Mounting File Systems From Windows Instances

Users of Windows Server 2012 R2 and later versions can mount a file system on any available drive letter using the mount target IP address and the file system export path.

The Windows NFS client must be installed on the instance from which you want to mount the file system.


Installing the Windows NFS client may require a restart of your system.

Access to NFS file systems requires UNIX-style user and group identities, which are not the same as Windows user and group identities. To enable users to access NFS shared resources, Windows client for NFS accesses file systems anonymously, using AnonymousGid and AnonymousUid. On brand new file systems, write permissions are only granted to the root user. The AnonymousGid and AnonymousUid identity values must be configured to allow write access.


Updating the 'AnonymousGid' and 'AnonymousUid' values require registry changes to your system.

After you have installed the NFS client and correctly mapped user identities, you can mount the file system to any available drive letter using the command line or Map network drive. You can access your file system through the chosen drive letter to write files.


  • The file system must have at least one export in at least one mount target. When you create a new file system, an export for the file system is created at the same time. See Creating File Systems for more information.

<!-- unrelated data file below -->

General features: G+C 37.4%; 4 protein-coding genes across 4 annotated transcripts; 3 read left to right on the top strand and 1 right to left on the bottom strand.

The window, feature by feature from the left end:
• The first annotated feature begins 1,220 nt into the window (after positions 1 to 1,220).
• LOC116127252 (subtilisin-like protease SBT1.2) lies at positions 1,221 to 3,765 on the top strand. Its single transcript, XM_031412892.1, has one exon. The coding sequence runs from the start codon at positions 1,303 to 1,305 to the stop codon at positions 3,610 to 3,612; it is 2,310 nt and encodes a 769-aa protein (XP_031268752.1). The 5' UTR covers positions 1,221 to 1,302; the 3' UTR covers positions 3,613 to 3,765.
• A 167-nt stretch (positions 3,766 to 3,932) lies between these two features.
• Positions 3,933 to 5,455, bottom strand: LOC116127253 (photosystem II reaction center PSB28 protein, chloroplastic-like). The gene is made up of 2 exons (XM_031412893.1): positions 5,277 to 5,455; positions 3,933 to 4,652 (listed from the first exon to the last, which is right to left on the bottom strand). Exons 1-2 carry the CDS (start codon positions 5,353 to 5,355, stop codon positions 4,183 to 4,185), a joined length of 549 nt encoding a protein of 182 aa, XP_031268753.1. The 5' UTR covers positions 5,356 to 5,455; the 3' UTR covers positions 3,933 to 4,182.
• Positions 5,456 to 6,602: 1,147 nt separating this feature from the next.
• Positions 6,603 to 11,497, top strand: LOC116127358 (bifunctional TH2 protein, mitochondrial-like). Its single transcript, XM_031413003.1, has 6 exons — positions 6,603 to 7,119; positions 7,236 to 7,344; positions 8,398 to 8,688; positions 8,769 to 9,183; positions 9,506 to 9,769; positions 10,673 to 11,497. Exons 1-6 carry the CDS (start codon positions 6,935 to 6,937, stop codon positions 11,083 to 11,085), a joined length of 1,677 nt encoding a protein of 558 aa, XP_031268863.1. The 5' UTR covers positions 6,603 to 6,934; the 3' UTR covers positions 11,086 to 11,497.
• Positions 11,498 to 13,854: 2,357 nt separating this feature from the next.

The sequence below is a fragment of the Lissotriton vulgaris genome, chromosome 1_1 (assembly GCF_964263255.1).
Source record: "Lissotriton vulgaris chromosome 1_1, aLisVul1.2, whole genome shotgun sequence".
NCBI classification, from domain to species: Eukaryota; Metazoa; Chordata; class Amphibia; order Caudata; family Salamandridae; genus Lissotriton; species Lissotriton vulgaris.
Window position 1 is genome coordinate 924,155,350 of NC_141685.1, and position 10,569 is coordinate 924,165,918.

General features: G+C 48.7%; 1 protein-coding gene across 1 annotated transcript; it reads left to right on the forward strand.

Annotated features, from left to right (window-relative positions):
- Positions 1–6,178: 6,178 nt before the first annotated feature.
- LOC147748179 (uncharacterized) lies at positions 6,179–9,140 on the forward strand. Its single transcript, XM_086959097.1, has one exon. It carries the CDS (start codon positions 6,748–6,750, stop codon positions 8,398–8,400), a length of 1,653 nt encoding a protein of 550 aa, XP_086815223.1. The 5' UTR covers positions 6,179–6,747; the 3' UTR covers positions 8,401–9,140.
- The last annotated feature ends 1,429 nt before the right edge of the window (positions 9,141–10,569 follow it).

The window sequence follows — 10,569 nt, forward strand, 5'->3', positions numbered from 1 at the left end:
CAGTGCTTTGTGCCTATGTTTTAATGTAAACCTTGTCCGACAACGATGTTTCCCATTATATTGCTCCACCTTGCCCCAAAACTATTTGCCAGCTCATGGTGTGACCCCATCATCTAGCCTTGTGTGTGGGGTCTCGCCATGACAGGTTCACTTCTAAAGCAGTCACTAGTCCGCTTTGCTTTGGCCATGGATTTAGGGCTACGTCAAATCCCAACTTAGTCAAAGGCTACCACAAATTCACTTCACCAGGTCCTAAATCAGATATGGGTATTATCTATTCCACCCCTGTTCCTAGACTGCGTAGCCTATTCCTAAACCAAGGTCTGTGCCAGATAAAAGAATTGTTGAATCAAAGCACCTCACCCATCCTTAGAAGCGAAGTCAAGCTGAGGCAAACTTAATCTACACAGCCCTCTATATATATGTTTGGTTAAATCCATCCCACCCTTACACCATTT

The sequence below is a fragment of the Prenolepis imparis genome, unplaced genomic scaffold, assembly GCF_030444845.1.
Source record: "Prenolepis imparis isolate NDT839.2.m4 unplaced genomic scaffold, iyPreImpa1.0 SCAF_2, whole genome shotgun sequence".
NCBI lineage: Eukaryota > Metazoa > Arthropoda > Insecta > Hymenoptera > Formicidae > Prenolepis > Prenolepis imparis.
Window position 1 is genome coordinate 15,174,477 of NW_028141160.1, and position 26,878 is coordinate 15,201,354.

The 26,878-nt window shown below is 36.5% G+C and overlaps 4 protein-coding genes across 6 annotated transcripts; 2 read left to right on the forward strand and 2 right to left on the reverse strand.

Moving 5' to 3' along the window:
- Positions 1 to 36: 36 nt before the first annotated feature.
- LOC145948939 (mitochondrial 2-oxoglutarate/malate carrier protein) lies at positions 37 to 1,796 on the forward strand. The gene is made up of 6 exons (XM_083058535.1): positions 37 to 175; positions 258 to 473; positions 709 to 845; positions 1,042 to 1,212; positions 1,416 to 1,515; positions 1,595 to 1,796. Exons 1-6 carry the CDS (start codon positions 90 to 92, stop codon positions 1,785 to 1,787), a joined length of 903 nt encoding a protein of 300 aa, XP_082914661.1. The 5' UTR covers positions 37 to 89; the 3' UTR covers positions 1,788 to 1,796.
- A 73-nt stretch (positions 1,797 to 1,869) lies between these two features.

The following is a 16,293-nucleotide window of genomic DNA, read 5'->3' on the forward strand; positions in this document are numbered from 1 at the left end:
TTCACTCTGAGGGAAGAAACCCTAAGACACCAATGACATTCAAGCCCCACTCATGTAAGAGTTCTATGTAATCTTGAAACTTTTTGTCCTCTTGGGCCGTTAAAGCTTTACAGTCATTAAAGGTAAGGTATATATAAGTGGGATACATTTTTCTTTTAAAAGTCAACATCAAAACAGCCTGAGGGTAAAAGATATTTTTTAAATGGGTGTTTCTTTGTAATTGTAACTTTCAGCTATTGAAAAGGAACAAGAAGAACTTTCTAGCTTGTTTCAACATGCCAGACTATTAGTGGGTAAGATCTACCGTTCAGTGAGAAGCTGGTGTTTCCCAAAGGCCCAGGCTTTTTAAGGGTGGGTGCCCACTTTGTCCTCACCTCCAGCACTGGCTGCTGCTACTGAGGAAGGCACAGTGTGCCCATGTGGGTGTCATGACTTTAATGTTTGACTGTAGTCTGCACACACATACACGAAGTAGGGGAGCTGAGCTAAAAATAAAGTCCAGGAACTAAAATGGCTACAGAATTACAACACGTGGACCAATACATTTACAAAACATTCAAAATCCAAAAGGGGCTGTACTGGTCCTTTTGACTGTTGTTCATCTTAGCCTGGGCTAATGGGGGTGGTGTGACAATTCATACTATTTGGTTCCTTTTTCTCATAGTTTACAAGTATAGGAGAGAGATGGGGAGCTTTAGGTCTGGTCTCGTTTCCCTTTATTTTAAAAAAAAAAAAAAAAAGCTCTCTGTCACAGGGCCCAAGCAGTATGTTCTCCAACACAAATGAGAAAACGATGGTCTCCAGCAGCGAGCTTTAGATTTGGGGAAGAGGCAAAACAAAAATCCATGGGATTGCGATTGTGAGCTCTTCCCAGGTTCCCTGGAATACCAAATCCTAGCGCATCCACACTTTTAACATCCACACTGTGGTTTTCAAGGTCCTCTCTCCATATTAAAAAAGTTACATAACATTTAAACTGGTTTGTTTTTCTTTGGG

• Correctly configured security rules for the mount target. See Security Rules for information about how security rules work in Oracle Cloud Infrastructure. Use the instructions in Configuring VCN Security Rules for File Storage to set up security rules correctly for your file systems.

When mounting file systems, the following mount option combination is not supported by the File Storage service:

  • soft when the file system is mounted with the read/write mount option (-o rw). This combination can cause corruption of your data.

The following mount options or mount option combinations are not recommended for use with the File Storage service:

  • soft when the file system is mounted with the read-only mount option (-o ro) and the timeo has been specified as less than 300 seconds. This combination can cause a profusion of I/O error responses.
  • rsize, or wsize. These options cause issues with performance.

When mounting file systems, Network Lock Manager (NLM) is enabled for file locking by default. The default requires no specified mount option. Typical NFS workloads function normally using the default.

Some applications might require you to specify the nolock mount option. Refer to your application documentation for best practices regarding this mount option.

Using Windows Command Prompt

To mount a file system from Windows Server Command Prompt

Using Windows File Explorer

To mount a file system from Windows Server File Explorer

Mounting File System Subdirectories

If your file system has an existing directory structure, you can mount any file system subdirectory. The subdirectory becomes the effective root directory at the mount point of the instance, and excludes sibling directories.

For example, suppose "FileSystem1" has an export path of /FileSystem1 and a directory structure like this:

This diagram shows an example directory structure and mount point.

The file system is exported from "MountTarget1" which has an IP address of

The following command mounts directoryA to drive letter X:

mount X:

Neither directoryB or FileB would be accessible from drive X.


Mounting a subdirectory to limit access to sibling directories is not sufficient to secure your file system. For information on security methods, see About Security.

To mount a file system subdirectory